The first-gen GDDR5X memory chips from Micron have 8 Gb capacity, hence, they will cost more than 4 Gb chips used on graphics cards today. Moreover, due to increased pin-count, implementation cost of GDDR5X could be a little higher compared to that of GDDR5 (i.e., PCBs will get more complex and more expensive). That said, we don't expect to see GDDR5X showing up in value cards right away, as this is a high-performance technology and will have a roll-out similar to GDDR5. At the higher-end however, a video card featuring a 256-bit memory bus would be able to boast with 8 GB of memory and 352 GB/s of bandwidth.

Finally, Micron has also announced in their blog post that they intend to commence high-volume production of GDDR5X chips in mid-2016, or sometime in the summer. It is unknown precisely when the first graphics cards featuring the new type of memory are set to hit the market, but given the timing it looks like this will happen in 2016.

Source: Micron

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  • eddman - Tuesday, February 9, 2016 - link

    1080/1070?! No way. 1800, 1700, 1600, etc. or they might even skip it and go to 2X00.


    GP100/110: HBM2
    GP104: HBM2 and/or GDDR5X
    GP106: GDDR5
    GP107/8: some GDDR5, mostly DDR4; maybe DDR3 on the lowest of the low cards.
  • Samus - Wednesday, February 10, 2016 - link

    I don't think they will phase out GDDR5 at all. There are dozens of architectures still built for it and considering all the reworking that must be done to setup a PCB for GDDR5X, I suspect only new products will use it. That means all current architectures like Maxwell and GCN 1.1/1.2 will continue on GDDR5, and they will be around for at least the next few years in mid-range products.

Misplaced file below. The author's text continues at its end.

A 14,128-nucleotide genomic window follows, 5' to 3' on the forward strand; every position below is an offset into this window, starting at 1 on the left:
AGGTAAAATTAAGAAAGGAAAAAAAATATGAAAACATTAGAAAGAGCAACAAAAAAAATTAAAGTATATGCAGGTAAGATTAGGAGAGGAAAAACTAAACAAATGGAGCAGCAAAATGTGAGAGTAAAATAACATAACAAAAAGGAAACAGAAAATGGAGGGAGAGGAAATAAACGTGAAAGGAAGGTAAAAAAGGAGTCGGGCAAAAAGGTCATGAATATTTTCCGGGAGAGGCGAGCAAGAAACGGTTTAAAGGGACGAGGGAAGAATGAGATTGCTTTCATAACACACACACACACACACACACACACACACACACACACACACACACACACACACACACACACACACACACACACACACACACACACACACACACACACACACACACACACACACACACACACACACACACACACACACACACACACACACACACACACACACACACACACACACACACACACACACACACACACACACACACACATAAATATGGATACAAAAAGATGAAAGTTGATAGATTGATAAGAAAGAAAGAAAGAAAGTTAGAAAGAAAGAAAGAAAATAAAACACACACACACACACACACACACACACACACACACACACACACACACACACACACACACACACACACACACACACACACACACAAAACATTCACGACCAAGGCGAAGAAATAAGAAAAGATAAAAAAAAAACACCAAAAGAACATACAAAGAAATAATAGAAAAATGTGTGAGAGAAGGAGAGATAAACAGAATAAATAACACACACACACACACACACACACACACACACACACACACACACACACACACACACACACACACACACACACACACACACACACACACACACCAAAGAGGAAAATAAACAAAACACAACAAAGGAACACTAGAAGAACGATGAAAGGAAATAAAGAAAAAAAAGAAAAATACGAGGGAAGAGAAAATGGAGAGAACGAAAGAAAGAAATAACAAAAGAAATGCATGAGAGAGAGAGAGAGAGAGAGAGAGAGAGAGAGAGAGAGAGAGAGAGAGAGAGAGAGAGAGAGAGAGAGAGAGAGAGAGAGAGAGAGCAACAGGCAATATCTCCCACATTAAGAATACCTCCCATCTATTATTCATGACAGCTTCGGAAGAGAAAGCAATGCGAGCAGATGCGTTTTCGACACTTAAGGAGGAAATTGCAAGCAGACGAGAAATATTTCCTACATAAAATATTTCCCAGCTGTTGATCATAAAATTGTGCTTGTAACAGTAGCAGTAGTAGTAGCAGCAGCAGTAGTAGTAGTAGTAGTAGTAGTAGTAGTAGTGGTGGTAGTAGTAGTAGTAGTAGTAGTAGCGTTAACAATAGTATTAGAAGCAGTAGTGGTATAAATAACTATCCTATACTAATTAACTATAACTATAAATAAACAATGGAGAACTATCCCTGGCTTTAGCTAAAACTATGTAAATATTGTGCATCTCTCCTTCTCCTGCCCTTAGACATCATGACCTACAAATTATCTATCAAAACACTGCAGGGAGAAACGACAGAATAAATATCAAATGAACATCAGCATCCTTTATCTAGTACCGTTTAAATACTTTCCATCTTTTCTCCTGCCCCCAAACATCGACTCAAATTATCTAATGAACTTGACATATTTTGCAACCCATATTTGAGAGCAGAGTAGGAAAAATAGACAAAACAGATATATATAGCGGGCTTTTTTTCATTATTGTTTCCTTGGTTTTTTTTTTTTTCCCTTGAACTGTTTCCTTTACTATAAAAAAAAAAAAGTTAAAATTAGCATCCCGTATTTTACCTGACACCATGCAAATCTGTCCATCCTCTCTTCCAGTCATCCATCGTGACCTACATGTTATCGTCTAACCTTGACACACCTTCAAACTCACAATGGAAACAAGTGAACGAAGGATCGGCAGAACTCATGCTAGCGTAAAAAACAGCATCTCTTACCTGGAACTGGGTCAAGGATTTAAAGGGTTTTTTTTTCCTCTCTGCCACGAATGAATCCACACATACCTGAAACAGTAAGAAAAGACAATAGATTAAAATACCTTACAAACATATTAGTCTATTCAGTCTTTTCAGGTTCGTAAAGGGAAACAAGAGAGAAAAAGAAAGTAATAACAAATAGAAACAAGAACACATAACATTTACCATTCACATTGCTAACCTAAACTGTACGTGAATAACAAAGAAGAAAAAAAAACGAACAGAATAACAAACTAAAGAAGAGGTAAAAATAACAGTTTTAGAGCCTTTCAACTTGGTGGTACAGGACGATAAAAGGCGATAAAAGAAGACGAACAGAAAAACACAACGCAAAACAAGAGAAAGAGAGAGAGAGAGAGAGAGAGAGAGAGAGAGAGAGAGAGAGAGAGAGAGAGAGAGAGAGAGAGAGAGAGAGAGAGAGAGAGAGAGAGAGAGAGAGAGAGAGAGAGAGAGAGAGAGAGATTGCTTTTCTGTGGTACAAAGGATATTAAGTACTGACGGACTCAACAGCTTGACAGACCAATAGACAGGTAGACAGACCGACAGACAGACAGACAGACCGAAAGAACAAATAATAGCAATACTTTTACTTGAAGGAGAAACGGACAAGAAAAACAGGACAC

Don't forget NVidia is still producing Kepler and Fermi cards, many years after they were architecturally replaced by Maxwell 1/2.
  • nightbringer57 - Wednesday, February 10, 2016 - link

    GDDR3 has disappeared quite a while ago. Most entry-level cards (and older mid-level ones) have been using DDR3 instead, which has become the de facto standard in computers and mobile devices (DDR3/DDR3L/whatever derivates are similar, but GDDR3 actually is a bit different).

    So you can expect a shift from DDR3 to DDR4 in the entry-mid level models as the relative prices of DDR3 and DDR4 shift around, although due to TTM and other issues, you won't see a complete shift to DDR4 before a little while after it has become cheaper.
  • eeessttaa - Tuesday, February 9, 2016 - link

    I was wondering if someone from anandtech could write an article comparing the benefits and disadvantages between gddr5x and hbm2. Love you're guys articles keep it up
  • A5 - Tuesday, February 9, 2016 - link

    From an end-user perspective, it is fairly simple.

    HBM2 is faster, enables smaller card designs, and costs more, while GDDR5X is an improvement over current GDDR5 in every way while being cheaper and slower than HBM2.
  • Valantar - Wednesday, February 10, 2016 - link

    Also, HBM greatly reduces power consumption, while GDDR5X only reduces it very slightly.
  • Maxbad - Sunday, February 14, 2016 - link

    Seems like GDDR5X will not be suitable for value-oriented cards and they will be stuck with GDDR5 for quite some time. For high-end cards HBM2 offers too many advantages over GDRR5/X in terms of size and speed and prices of the technology are only bound to go lower with time. On the other hand, GRRD5 still offers good enough bandwidth for modern games as shown by GTX 980 ti and with the die shrink value-oriented cards can offer more than acceptable performance with the old memory technology. I don't think that AMD and NVidia will spare resources to implement GRRD5X if they can get away with it and push for long-term replacement of GDDR5 with HBM2.